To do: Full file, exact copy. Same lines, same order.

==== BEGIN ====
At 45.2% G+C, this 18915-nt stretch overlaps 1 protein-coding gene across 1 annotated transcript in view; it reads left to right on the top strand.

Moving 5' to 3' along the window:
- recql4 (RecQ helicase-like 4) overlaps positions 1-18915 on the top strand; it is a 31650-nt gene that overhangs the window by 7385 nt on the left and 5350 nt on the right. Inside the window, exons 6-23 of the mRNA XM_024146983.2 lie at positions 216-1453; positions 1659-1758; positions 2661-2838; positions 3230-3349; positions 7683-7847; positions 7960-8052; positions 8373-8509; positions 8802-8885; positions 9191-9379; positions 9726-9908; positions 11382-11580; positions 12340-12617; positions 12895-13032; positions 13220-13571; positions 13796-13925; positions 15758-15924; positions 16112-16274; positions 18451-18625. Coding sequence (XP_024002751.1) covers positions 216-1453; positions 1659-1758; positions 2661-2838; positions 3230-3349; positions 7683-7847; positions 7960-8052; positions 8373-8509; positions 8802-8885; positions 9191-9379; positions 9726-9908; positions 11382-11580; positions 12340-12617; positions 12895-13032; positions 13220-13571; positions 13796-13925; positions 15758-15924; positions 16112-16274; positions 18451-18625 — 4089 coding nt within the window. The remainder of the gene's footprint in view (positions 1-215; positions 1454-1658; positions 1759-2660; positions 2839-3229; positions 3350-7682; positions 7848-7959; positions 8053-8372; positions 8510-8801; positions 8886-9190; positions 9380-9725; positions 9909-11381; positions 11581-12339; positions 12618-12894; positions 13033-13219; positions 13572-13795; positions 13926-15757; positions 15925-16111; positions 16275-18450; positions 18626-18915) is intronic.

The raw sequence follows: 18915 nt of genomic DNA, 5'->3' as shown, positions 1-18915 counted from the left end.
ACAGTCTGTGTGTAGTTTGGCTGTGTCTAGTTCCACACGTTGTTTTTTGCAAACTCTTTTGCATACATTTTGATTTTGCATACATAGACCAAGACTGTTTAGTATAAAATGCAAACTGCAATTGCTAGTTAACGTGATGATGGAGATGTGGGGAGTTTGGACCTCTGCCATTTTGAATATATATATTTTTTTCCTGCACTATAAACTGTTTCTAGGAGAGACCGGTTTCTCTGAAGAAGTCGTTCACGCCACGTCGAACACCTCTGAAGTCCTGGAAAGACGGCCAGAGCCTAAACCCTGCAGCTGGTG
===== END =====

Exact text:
At 45.2% G+C, this 18915-nt stretch overlaps 1 protein-coding gene across 1 annotated transcript in view; it reads left to right on the top strand.

Moving 5' to 3' along the window:
- recql4 (RecQ helicase-like 4) overlaps positions 1-18915 on the top strand; it is a 31650-nt gene that overhangs the window by 7385 nt on the left and 5350 nt on the right. Inside the window, exons 6-23 of the mRNA XM_024146983.2 lie at positions 216-1453; positions 1659-1758; positions 2661-2838; positions 3230-3349; positions 7683-7847; positions 7960-8052; positions 8373-8509; positions 8802-8885; positions 9191-9379; positions 9726-9908; positions 11382-11580; positions 12340-12617; positions 12895-13032; positions 13220-13571; positions 13796-13925; positions 15758-15924; positions 16112-16274; positions 18451-18625. Coding sequence (XP_024002751.1) covers positions 216-1453; positions 1659-1758; positions 2661-2838; positions 3230-3349; positions 7683-7847; positions 7960-8052; positions 8373-8509; positions 8802-8885; positions 9191-9379; positions 9726-9908; positions 11382-11580; positions 12340-12617; positions 12895-13032; positions 13220-13571; positions 13796-13925; positions 15758-15924; positions 16112-16274; positions 18451-18625 — 4089 coding nt within the window. The remainder of the gene's footprint in view (positions 1-215; positions 1454-1658; positions 1759-2660; positions 2839-3229; positions 3350-7682; positions 7848-7959; positions 8053-8372; positions 8510-8801; positions 8886-9190; positions 9380-9725; positions 9909-11381; positions 11581-12339; positions 12618-12894; positions 13033-13219; positions 13572-13795; positions 13926-15757; positions 15925-16111; positions 16275-18450; positions 18626-18915) is intronic.

The raw sequence follows: 18915 nt of genomic DNA, 5'->3' as shown, positions 1-18915 counted from the left end.
ACAGTCTGTGTGTAGTTTGGCTGTGTCTAGTTCCACACGTTGTTTTTTGCAAACTCTTTTGCATACATTTTGATTTTGCATACATAGACCAAGACTGTTTAGTATAAAATGCAAACTGCAATTGCTAGTTAACGTGATGATGGAGATGTGGGGAGTTTGGACCTCTGCCATTTTGAATATATATATTTTTTTCCTGCACTATAAACTGTTTCTAGGAGAGACCGGTTTCTCTGAAGAAGTCGTTCACGCCACGTCGAACACCTCTGAAGTCCTGGAAAGACGGCCAGAGCCTAAACCCTGCAGCTGGTG